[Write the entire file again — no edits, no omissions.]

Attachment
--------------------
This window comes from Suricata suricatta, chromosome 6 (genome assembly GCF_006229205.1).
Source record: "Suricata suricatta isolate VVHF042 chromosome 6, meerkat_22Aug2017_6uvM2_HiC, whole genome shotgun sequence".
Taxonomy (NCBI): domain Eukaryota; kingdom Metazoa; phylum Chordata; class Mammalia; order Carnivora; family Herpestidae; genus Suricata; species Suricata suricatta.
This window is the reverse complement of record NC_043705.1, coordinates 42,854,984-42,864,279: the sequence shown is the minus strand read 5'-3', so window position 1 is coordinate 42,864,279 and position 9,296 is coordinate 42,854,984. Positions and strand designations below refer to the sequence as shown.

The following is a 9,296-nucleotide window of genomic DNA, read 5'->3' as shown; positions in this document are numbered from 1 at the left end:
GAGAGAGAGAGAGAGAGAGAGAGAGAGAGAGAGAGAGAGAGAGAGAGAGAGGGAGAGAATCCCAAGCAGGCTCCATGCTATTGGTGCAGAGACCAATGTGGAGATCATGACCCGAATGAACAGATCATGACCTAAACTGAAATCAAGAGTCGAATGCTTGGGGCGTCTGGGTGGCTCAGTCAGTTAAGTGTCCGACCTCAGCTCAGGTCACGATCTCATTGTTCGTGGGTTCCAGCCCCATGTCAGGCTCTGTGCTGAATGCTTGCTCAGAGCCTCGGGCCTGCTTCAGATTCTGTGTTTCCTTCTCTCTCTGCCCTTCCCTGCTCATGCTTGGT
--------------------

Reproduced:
This window comes from Suricata suricatta, chromosome 6 (genome assembly GCF_006229205.1).
Source record: "Suricata suricatta isolate VVHF042 chromosome 6, meerkat_22Aug2017_6uvM2_HiC, whole genome shotgun sequence".
Taxonomy (NCBI): domain Eukaryota; kingdom Metazoa; phylum Chordata; class Mammalia; order Carnivora; family Herpestidae; genus Suricata; species Suricata suricatta.
This window is the reverse complement of record NC_043705.1, coordinates 42,854,984-42,864,279: the sequence shown is the minus strand read 5'-3', so window position 1 is coordinate 42,864,279 and position 9,296 is coordinate 42,854,984. Positions and strand designations below refer to the sequence as shown.

The following is a 9,296-nucleotide window of genomic DNA, read 5'->3' as shown; positions in this document are numbered from 1 at the left end:
GAGAGAGAGAGAGAGAGAGAGAGAGAGAGAGAGAGAGAGAGAGAGAGAGAGGGAGAGAATCCCAAGCAGGCTCCATGCTATTGGTGCAGAGACCAATGTGGAGATCATGACCCGAATGAACAGATCATGACCTAAACTGAAATCAAGAGTCGAATGCTTGGGGCGTCTGGGTGGCTCAGTCAGTTAAGTGTCCGACCTCAGCTCAGGTCACGATCTCATTGTTCGTGGGTTCCAGCCCCATGTCAGGCTCTGTGCTGAATGCTTGCTCAGAGCCTCGGGCCTGCTTCAGATTCTGTGTTTCCTTCTCTCTCTGCCCTTCCCTGCTCATGCTTGGT